Top 12 Most Heavily Shorted EV Stocks

In the ever-evolving world of electric vehicles, the race for innovation and market dominance is fierce.

As investors navigate this dynamic landscape, they often keep a close eye on short interest—the percentage of shares held short by investors betting against a stock’s performance.

In this article, we delve into the intriguing realm of EV stocks and unveil the most heavily shorted contenders.

Most Shorted Electric Vehicle Stocks (As of 08/31/2023)

Company (Ticker)Float Shorted (%)
Fisker (FSR)42.62%
Lucid Group (LCID)23.65%
Workhorse (WKHS)21.54%
Nikola (NKLA)20.97%
Mullen (MULN)14.85%
Rivian (RIVN)13.08%
Hyliion (HYLN)8.42%
Nio (NIO)6.67%
Arcimoto (FUV)5.19%
Electrameccanica (SOLO)4.25%
Li Auto (LI)3.97%
Tesla (TSLA)2.97%

Frequently Asked Questions

When a stock is “shorted,” investors are essentially betting that the stock’s price will decrease. They borrow shares of the stock and sell them with the hope of buying them back later at a lower price, thereby profiting from the price difference.

Electric vehicle stocks have attracted significant attention due to their rapid growth and high volatility. Some investors believe that certain EV companies are overvalued or face challenges, making them attractive candidates for shorting.

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Short interest represents the total number of shares that have been sold short by investors. It is typically expressed as a percentage of the company’s total outstanding shares. You can calculate it by dividing the number of shorted shares by the total outstanding shares and then multiplying by 100.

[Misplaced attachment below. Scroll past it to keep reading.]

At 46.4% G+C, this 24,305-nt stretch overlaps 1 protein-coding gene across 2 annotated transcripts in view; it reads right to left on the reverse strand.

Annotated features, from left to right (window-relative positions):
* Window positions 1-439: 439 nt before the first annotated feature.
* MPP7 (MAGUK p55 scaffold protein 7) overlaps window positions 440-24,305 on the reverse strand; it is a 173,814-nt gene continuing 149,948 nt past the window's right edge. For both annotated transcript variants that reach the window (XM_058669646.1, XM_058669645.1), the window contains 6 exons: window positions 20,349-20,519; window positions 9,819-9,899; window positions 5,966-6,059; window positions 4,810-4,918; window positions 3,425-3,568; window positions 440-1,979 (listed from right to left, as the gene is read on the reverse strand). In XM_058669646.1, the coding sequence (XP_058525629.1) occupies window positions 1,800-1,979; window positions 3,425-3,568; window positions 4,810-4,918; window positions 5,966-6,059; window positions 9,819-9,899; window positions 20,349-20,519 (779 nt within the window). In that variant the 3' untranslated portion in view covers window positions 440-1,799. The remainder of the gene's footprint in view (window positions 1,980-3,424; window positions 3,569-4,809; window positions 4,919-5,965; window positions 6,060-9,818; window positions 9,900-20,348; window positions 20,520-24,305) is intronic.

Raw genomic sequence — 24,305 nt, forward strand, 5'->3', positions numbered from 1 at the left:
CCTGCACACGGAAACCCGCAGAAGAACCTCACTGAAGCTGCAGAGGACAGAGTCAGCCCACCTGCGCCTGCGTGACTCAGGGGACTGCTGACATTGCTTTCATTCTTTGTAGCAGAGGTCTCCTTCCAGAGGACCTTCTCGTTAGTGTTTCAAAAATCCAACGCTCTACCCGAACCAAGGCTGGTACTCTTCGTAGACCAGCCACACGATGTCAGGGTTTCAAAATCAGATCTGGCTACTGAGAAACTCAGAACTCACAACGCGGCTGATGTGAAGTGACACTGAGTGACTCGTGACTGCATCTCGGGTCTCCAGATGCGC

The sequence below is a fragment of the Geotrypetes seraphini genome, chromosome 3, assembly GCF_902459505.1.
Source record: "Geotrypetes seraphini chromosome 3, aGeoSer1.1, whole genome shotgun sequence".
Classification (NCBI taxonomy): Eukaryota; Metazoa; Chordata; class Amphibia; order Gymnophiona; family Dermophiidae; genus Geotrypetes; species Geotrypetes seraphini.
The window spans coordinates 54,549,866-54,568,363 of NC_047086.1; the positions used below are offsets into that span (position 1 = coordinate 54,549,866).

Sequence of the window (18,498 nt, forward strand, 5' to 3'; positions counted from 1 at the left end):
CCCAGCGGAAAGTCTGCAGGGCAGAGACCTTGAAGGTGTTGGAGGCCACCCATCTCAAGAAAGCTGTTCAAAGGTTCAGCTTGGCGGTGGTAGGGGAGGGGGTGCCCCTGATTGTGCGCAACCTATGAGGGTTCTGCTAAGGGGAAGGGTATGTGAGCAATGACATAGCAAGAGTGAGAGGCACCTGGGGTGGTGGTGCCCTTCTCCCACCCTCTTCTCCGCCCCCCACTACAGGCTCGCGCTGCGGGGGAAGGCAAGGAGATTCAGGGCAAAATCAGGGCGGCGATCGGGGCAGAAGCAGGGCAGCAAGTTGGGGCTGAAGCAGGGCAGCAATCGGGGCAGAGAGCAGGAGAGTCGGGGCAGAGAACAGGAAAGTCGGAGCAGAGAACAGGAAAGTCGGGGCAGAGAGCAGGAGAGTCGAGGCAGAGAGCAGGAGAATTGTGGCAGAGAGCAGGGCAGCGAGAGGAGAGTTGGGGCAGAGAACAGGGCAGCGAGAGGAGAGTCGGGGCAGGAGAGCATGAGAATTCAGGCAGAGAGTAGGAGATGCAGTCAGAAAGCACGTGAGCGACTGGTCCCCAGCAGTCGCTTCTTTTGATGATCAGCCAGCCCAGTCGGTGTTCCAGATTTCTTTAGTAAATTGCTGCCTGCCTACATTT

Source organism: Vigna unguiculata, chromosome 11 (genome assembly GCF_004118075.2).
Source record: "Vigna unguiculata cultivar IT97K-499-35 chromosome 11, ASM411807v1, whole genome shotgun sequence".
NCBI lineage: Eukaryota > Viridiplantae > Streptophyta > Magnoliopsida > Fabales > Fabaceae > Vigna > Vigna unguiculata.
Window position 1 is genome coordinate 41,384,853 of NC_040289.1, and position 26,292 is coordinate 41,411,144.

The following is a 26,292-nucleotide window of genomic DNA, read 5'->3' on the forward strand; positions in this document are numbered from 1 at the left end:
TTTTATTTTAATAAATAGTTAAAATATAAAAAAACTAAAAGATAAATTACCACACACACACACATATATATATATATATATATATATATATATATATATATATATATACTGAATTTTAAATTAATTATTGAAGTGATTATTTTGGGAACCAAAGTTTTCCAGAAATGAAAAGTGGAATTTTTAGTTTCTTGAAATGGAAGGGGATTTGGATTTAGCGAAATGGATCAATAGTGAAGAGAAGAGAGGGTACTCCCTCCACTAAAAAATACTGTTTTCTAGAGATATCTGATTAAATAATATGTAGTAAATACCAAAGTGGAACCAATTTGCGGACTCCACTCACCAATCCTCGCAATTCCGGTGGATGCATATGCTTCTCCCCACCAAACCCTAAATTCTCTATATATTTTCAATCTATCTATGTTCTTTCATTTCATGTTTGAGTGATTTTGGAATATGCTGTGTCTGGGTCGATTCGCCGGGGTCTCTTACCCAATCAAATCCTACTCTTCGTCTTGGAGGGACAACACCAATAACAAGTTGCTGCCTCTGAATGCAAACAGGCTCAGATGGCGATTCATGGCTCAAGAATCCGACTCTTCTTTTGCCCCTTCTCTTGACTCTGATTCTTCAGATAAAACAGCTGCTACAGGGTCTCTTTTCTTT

Not necessarily. Shorting a stock is a speculative strategy, and while some shorted stocks may underperform, others may not. The performance of a stock depends on a wide range of factors, including the company’s fundamentals, market conditions, and investor sentiment.

Investing in shorted stocks can be risky and is typically more suitable for experienced investors. It’s essential to conduct thorough research, understand the risks, and consider your investment goals before investing in any stock, especially one with a high level of short interest.

High short interest can lead to short squeezes. When short sellers rush to cover their positions (buy back shares) to limit their losses, it can drive up the stock’s price significantly, causing potential losses for short sellers and benefiting long investors.

You can find the latest short interest data on websites such as Fintel, Ortex, MarketWatch, MarketBeat, and Shortinterest.com

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